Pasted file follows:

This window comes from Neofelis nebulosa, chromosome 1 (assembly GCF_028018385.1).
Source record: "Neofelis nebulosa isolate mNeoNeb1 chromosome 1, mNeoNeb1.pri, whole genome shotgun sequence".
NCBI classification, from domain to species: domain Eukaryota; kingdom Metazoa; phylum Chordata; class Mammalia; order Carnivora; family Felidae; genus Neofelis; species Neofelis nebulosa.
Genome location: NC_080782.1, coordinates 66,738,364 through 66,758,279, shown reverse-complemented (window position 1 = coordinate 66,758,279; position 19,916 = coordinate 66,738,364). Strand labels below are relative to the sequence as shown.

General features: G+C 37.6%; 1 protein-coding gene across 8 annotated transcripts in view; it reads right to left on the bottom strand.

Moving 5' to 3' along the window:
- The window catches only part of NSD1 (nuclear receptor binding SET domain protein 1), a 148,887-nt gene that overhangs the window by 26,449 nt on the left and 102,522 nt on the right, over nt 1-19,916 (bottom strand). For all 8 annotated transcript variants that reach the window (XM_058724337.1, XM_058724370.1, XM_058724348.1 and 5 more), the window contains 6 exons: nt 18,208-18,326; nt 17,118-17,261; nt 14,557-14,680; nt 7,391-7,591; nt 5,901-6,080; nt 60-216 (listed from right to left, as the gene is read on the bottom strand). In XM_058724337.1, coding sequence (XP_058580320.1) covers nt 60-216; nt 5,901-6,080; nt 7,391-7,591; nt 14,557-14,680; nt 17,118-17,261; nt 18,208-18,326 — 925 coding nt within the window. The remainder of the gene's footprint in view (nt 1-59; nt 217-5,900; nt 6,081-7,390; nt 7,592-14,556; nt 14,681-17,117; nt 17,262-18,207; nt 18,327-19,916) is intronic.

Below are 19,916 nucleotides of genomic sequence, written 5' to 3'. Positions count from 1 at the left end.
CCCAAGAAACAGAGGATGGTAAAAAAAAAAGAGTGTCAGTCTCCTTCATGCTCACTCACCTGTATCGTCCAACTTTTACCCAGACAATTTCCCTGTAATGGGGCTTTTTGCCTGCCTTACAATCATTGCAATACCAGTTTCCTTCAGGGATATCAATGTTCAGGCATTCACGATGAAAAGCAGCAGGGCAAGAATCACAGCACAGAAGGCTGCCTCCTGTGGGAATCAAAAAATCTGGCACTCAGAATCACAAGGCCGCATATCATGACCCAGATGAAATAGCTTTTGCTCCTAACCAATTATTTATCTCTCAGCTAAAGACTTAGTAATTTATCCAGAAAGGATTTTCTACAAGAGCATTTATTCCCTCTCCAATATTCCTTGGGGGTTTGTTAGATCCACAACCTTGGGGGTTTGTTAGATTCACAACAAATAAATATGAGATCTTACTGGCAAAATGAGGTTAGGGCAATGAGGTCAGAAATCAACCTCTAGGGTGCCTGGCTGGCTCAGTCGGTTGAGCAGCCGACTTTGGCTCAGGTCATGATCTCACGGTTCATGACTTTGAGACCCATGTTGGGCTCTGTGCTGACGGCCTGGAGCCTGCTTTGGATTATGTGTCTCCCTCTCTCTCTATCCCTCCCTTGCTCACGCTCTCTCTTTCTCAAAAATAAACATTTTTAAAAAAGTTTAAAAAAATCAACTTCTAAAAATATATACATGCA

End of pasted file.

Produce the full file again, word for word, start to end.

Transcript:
This window comes from Neofelis nebulosa, chromosome 1 (assembly GCF_028018385.1).
Source record: "Neofelis nebulosa isolate mNeoNeb1 chromosome 1, mNeoNeb1.pri, whole genome shotgun sequence".
NCBI classification, from domain to species: domain Eukaryota; kingdom Metazoa; phylum Chordata; class Mammalia; order Carnivora; family Felidae; genus Neofelis; species Neofelis nebulosa.
Genome location: NC_080782.1, coordinates 66,738,364 through 66,758,279, shown reverse-complemented (window position 1 = coordinate 66,758,279; position 19,916 = coordinate 66,738,364). Strand labels below are relative to the sequence as shown.

General features: G+C 37.6%; 1 protein-coding gene across 8 annotated transcripts in view; it reads right to left on the bottom strand.

Moving 5' to 3' along the window:
- The window catches only part of NSD1 (nuclear receptor binding SET domain protein 1), a 148,887-nt gene that overhangs the window by 26,449 nt on the left and 102,522 nt on the right, over nt 1-19,916 (bottom strand). For all 8 annotated transcript variants that reach the window (XM_058724337.1, XM_058724370.1, XM_058724348.1 and 5 more), the window contains 6 exons: nt 18,208-18,326; nt 17,118-17,261; nt 14,557-14,680; nt 7,391-7,591; nt 5,901-6,080; nt 60-216 (listed from right to left, as the gene is read on the bottom strand). In XM_058724337.1, coding sequence (XP_058580320.1) covers nt 60-216; nt 5,901-6,080; nt 7,391-7,591; nt 14,557-14,680; nt 17,118-17,261; nt 18,208-18,326 — 925 coding nt within the window. The remainder of the gene's footprint in view (nt 1-59; nt 217-5,900; nt 6,081-7,390; nt 7,592-14,556; nt 14,681-17,117; nt 17,262-18,207; nt 18,327-19,916) is intronic.

Below are 19,916 nucleotides of genomic sequence, written 5' to 3'. Positions count from 1 at the left end.
CCCAAGAAACAGAGGATGGTAAAAAAAAAAGAGTGTCAGTCTCCTTCATGCTCACTCACCTGTATCGTCCAACTTTTACCCAGACAATTTCCCTGTAATGGGGCTTTTTGCCTGCCTTACAATCATTGCAATACCAGTTTCCTTCAGGGATATCAATGTTCAGGCATTCACGATGAAAAGCAGCAGGGCAAGAATCACAGCACAGAAGGCTGCCTCCTGTGGGAATCAAAAAATCTGGCACTCAGAATCACAAGGCCGCATATCATGACCCAGATGAAATAGCTTTTGCTCCTAACCAATTATTTATCTCTCAGCTAAAGACTTAGTAATTTATCCAGAAAGGATTTTCTACAAGAGCATTTATTCCCTCTCCAATATTCCTTGGGGGTTTGTTAGATCCACAACCTTGGGGGTTTGTTAGATTCACAACAAATAAATATGAGATCTTACTGGCAAAATGAGGTTAGGGCAATGAGGTCAGAAATCAACCTCTAGGGTGCCTGGCTGGCTCAGTCGGTTGAGCAGCCGACTTTGGCTCAGGTCATGATCTCACGGTTCATGACTTTGAGACCCATGTTGGGCTCTGTGCTGACGGCCTGGAGCCTGCTTTGGATTATGTGTCTCCCTCTCTCTCTATCCCTCCCTTGCTCACGCTCTCTCTTTCTCAAAAATAAACATTTTTAAAAAAGTTTAAAAAAATCAACTTCTAAAAATATATACATGCA